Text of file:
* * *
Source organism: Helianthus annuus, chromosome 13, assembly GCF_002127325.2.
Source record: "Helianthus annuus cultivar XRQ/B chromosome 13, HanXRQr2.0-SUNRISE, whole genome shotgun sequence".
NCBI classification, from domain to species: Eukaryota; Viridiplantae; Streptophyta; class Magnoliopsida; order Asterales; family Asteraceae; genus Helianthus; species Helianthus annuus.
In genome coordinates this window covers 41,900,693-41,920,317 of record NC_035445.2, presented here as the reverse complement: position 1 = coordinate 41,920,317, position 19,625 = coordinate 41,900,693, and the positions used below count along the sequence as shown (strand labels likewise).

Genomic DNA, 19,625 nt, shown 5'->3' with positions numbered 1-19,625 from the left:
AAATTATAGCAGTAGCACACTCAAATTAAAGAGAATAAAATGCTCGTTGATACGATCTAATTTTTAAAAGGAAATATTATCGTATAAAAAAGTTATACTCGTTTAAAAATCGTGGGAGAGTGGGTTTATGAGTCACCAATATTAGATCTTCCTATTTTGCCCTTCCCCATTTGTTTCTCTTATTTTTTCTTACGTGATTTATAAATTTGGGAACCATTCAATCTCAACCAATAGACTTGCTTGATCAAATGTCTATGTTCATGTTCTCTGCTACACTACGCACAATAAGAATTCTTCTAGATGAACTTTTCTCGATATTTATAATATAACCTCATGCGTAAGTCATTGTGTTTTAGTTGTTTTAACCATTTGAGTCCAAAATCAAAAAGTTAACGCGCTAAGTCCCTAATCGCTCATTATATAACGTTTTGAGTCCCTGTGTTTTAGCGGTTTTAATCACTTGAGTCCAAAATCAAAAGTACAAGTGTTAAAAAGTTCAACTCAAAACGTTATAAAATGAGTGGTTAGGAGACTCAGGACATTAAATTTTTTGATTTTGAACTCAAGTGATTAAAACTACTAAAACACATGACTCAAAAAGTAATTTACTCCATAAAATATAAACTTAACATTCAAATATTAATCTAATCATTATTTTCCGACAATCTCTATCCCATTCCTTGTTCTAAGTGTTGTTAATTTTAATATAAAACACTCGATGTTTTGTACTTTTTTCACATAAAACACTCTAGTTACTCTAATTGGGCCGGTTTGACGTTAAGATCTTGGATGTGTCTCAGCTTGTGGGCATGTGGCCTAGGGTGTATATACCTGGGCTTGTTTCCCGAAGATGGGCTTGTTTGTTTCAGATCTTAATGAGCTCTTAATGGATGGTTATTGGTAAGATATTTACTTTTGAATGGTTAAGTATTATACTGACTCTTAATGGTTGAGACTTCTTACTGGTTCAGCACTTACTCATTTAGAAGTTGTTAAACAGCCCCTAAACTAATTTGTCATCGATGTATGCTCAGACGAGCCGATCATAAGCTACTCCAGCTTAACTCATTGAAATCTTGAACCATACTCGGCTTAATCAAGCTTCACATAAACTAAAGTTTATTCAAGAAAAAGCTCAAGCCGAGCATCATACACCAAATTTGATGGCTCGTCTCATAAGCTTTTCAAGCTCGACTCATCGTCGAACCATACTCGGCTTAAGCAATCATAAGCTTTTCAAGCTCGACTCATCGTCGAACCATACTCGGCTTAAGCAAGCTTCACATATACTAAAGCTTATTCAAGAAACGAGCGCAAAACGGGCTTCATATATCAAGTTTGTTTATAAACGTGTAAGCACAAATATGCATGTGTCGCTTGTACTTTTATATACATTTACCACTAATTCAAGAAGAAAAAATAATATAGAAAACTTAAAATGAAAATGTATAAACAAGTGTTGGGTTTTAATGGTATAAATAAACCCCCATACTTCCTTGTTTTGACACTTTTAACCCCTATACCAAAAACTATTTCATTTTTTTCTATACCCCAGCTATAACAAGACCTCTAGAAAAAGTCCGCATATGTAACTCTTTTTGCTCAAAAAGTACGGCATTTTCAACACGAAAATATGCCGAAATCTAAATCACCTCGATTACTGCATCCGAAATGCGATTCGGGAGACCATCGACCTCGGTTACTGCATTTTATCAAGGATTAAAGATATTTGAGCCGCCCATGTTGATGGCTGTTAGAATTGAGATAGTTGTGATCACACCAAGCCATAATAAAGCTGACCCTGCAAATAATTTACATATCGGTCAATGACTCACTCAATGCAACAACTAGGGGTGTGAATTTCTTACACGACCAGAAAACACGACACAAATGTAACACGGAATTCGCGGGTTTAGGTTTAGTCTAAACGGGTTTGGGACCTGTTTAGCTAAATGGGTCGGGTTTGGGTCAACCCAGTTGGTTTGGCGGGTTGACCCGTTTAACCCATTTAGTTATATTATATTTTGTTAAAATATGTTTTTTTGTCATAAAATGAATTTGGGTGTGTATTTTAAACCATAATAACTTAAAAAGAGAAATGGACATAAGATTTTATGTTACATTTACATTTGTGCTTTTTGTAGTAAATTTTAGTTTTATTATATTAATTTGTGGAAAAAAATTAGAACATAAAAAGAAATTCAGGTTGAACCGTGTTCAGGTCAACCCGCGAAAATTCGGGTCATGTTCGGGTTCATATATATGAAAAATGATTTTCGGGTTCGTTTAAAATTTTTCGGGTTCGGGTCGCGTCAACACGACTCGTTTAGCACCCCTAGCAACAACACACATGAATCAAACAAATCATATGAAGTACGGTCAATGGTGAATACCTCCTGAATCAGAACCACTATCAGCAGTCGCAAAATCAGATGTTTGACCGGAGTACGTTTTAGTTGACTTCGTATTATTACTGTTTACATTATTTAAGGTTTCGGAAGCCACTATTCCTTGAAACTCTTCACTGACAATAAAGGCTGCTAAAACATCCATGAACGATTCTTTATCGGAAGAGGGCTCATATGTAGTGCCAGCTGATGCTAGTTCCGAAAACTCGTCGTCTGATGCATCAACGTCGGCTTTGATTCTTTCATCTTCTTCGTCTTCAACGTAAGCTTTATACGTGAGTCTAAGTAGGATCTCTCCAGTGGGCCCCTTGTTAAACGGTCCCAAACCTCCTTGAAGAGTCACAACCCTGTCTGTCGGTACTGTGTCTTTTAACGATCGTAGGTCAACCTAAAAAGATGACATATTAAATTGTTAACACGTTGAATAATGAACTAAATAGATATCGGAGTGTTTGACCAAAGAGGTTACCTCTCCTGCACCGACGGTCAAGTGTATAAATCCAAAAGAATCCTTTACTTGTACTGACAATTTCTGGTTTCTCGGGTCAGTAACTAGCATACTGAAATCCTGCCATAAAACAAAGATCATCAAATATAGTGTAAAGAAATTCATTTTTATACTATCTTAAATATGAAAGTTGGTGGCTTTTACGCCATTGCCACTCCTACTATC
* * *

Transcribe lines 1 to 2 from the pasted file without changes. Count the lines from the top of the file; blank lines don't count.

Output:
Source organism: Helianthus annuus, chromosome 13, assembly GCF_002127325.2.
Source record: "Helianthus annuus cultivar XRQ/B chromosome 13, HanXRQr2.0-SUNRISE, whole genome shotgun sequence".